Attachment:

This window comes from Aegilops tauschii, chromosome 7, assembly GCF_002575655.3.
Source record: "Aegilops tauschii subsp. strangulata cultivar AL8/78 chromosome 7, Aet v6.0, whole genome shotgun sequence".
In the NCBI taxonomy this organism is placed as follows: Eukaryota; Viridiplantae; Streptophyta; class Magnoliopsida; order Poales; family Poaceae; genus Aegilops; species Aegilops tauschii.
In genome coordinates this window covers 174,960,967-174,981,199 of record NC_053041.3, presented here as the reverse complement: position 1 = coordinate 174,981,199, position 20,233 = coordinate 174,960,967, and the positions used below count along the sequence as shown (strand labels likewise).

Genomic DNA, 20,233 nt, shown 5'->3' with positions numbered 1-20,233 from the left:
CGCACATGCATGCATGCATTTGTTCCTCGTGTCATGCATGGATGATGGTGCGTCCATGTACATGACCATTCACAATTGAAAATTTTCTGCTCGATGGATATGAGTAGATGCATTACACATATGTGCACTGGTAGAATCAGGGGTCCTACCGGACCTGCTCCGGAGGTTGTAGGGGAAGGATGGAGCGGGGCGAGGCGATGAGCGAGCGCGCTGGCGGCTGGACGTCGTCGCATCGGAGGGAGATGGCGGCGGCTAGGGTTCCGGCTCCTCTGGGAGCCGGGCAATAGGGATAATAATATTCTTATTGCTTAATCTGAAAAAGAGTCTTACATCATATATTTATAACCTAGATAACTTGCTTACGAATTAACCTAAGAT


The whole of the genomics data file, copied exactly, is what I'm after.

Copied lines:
This window comes from Aegilops tauschii, chromosome 7, assembly GCF_002575655.3.
Source record: "Aegilops tauschii subsp. strangulata cultivar AL8/78 chromosome 7, Aet v6.0, whole genome shotgun sequence".
In the NCBI taxonomy this organism is placed as follows: Eukaryota; Viridiplantae; Streptophyta; class Magnoliopsida; order Poales; family Poaceae; genus Aegilops; species Aegilops tauschii.
In genome coordinates this window covers 174,960,967-174,981,199 of record NC_053041.3, presented here as the reverse complement: position 1 = coordinate 174,981,199, position 20,233 = coordinate 174,960,967, and the positions used below count along the sequence as shown (strand labels likewise).

Genomic DNA, 20,233 nt, shown 5'->3' with positions numbered 1-20,233 from the left:
CGCACATGCATGCATGCATTTGTTCCTCGTGTCATGCATGGATGATGGTGCGTCCATGTACATGACCATTCACAATTGAAAATTTTCTGCTCGATGGATATGAGTAGATGCATTACACATATGTGCACTGGTAGAATCAGGGGTCCTACCGGACCTGCTCCGGAGGTTGTAGGGGAAGGATGGAGCGGGGCGAGGCGATGAGCGAGCGCGCTGGCGGCTGGACGTCGTCGCATCGGAGGGAGATGGCGGCGGCTAGGGTTCCGGCTCCTCTGGGAGCCGGGCAATAGGGATAATAATATTCTTATTGCTTAATCTGAAAAAGAGTCTTACATCATATATTTATAACCTAGATAACTTGCTTACGAATTAACCTAAGAT